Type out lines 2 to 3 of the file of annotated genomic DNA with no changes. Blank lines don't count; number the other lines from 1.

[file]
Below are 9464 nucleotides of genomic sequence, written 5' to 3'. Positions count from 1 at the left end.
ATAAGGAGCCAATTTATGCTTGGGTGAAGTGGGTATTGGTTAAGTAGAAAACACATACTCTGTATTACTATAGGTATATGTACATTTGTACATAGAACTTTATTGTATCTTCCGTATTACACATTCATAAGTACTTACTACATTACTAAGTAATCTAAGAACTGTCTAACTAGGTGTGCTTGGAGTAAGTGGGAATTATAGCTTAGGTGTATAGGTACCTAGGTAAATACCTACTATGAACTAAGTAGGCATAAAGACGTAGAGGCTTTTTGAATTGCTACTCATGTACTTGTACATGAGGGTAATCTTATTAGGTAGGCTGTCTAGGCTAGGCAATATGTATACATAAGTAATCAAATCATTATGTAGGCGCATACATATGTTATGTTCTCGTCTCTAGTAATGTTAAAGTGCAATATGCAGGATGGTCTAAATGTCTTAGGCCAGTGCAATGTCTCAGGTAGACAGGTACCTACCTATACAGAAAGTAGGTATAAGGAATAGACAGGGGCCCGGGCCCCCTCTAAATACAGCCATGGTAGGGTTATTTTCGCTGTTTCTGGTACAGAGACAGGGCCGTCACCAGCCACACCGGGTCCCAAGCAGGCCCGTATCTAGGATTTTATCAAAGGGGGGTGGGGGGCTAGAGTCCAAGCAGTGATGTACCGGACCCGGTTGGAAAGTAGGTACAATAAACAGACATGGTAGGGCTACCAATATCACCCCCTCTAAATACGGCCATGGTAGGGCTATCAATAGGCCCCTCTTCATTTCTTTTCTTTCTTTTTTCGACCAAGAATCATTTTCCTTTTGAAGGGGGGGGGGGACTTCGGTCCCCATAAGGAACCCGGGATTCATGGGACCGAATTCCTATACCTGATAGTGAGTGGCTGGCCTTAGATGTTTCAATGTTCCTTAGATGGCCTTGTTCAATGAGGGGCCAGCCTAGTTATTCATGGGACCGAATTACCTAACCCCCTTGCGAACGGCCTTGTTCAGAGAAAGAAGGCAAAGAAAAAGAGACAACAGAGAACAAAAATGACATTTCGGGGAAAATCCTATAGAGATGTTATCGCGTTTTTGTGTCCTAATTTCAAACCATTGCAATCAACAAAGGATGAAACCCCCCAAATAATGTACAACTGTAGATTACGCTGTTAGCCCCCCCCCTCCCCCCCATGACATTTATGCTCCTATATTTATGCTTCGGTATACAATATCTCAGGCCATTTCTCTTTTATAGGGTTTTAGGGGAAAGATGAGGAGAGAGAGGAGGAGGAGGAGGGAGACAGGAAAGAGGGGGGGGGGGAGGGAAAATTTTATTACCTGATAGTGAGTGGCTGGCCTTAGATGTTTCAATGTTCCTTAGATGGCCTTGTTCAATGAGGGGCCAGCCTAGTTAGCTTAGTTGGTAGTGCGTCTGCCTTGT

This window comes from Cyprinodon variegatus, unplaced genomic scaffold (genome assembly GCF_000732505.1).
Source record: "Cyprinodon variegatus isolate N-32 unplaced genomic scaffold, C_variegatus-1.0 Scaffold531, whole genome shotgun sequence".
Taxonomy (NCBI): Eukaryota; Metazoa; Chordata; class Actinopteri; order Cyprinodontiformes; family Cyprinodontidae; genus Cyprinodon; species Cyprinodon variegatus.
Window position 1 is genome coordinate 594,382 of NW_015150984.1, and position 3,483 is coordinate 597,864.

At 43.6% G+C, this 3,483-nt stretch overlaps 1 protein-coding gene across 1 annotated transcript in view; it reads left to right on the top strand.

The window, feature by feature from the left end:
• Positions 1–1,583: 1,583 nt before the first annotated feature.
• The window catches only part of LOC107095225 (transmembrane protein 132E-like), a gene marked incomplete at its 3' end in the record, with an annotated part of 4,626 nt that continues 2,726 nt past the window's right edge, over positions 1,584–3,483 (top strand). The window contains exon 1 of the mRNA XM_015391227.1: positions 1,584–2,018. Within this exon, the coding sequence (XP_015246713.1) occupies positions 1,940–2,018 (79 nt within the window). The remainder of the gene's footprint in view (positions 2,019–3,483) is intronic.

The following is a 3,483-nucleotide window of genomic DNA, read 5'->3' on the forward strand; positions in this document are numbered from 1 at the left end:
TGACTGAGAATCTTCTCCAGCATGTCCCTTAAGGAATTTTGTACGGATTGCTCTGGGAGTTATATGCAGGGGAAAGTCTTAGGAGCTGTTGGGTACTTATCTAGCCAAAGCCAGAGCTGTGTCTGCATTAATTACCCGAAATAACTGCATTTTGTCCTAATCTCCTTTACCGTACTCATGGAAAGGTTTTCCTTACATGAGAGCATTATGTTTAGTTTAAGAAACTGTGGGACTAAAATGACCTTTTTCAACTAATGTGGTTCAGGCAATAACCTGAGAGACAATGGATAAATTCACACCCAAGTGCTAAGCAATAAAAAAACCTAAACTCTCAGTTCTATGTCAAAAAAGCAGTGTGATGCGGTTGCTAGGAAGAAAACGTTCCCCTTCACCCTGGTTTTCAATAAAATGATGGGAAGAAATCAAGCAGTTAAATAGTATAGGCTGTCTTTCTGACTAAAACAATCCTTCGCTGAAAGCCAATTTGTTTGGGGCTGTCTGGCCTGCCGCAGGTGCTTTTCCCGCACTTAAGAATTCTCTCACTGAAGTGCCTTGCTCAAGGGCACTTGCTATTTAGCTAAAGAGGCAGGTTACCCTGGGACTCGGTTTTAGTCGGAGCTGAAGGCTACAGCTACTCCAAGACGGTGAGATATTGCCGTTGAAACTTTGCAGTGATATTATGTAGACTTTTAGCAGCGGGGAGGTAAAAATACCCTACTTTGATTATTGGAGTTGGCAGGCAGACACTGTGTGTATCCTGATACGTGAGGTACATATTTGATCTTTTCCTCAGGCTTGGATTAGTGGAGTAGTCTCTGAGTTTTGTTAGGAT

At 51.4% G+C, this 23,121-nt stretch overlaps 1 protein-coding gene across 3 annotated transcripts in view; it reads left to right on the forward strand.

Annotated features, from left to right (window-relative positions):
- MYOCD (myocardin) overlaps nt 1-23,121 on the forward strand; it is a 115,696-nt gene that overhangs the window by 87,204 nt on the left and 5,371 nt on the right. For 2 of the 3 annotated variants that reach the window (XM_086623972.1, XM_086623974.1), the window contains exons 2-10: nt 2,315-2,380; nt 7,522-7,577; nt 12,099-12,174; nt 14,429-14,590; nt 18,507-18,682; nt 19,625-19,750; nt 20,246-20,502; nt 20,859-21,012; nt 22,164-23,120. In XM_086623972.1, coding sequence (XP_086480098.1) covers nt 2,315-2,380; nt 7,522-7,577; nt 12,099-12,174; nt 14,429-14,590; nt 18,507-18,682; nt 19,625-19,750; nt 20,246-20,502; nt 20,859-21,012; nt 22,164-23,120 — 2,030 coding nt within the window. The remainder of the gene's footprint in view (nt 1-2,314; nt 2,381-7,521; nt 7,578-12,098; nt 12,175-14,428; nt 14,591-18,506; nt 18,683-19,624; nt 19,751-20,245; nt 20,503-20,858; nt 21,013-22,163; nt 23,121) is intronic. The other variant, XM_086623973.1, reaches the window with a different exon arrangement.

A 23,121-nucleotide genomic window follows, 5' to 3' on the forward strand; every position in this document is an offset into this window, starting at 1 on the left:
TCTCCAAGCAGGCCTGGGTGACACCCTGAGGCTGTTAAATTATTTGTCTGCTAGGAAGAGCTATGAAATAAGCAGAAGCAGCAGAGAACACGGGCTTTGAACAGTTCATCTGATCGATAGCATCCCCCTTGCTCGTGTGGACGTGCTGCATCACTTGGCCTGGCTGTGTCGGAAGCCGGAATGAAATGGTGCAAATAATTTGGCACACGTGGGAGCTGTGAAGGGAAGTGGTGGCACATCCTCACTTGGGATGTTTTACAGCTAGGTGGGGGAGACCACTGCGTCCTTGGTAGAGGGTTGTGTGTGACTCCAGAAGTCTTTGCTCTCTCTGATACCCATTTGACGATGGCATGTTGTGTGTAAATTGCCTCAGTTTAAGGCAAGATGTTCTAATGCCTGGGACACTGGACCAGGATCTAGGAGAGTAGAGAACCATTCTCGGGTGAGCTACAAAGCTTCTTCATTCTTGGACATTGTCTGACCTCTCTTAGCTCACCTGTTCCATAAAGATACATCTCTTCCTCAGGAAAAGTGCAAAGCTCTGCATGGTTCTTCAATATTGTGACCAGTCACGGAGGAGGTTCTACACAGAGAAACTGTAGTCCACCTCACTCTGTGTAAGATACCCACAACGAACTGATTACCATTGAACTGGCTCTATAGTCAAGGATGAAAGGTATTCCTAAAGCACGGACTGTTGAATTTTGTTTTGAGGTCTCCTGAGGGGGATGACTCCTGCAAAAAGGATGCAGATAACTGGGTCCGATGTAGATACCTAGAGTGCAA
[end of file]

ATAAGGAGCCAATTTATGCTTGGGTGAAGTGGGTATTGGTTAAGTAGAAAACACATACTCTGTATTACTATAGGTATATGTACATTTGTACATAGAACTTTATTGTATCTTCCGTATTACACATTCATAAGTACTTACTACATTACTAAGTAATCTAAGAACTGTCTAACTAGGTGTGCTTGGAGTAAGTGGGAATTATAGCTTAGGTGTATAGGTACCTAGGTAAATACCTACTATGAACTAAGTAGGCATAAAGACGTAGAGGCTTTTTGAATTGCTACTCATGTACTTGTACATGAGGGTAATCTTATTAGGTAGGCTGTCTAGGCTAGGCAATATGTATACATAAGTAATCAAATCATTATGTAGGCGCATACATATGTTATGTTCTCGTCTCTAGTAATGTTAAAGTGCAATATGCAGGATGGTCTAAATGTCTTAGGCCAGTGCAATGTCTCAGGTAGACAGGTACCTACCTATACAGAAAGTAGGTATAAGGAATAGACAGGGGCCCGGGCCCCCTCTAAATACAGCCATGGTAGGGTTATTTTCGCTGTTTCTGGTACAGAGACAGGGCCGTCACCAGCCACACCGGGTCCCAAGCAGGCCCGTATCTAGGATTTTATCAAAGGGGGGTGGGGGGCTAGAGTCCAAGCAGTGATGTACCGGACCCGGTTGGAAAGTAGGTACAATAAACAGACATGGTAGGGCTACCAATATCACCCCCTCTAAATACGGCCATGGTAGGGCTATCAATAGGCCCCTCTTCATTTCTTTTCTTTCTTTTTTCGACCAAGAATCATTTTCCTTTTGAAGGGGGGGGGGGACTTCGGTCCCCATAAGGAACCCGGGATTCATGGGACCGAATTCCTATACCTGATAGTGAGTGGCTGGCCTTAGATGTTTCAATGTTCCTTAGATGGCCTTGTTCAATGAGGGGCCAGCCTAGTTATTCATGGGACCGAATTACCTAACCCCCTTGCGAACGGCCTTGTTCAGAGAAAGAAGGCAAAGAAAAAGAGACAACAGAGAACAAAAATGACATTTCGGGGAAAATCCTATAGAGATGTTATCGCGTTTTTGTGTCCTAATTTCAAACCATTGCAATCAACAAAGGATGAAACCCCCCAAATAATGTACAACTGTAGATTACGCTGTTAGCCCCCCCCCTCCCCCCCATGACATTTATGCTCCTATATTTATGCTTCGGTATACAATATCTCAGGCCATTTCTCTTTTATAGGGTTTTAGGGGAAAGATGAGGAGAGAGAGGAGGAGGAGGAGGGAGACAGGAAAGAGGGGGGGGGGGAGGGAAAATTTTATTACCTGATAGTGAGTGGCTGGCCTTAGATGTTTCAATGTTCCTTAGATGGCCTTGTTCAATGAGGGGCCAGCCTAGTTAGCTTAGTTGGTAGTGCGTCTGCCTTGT

This window comes from Cyprinodon variegatus, unplaced genomic scaffold (genome assembly GCF_000732505.1).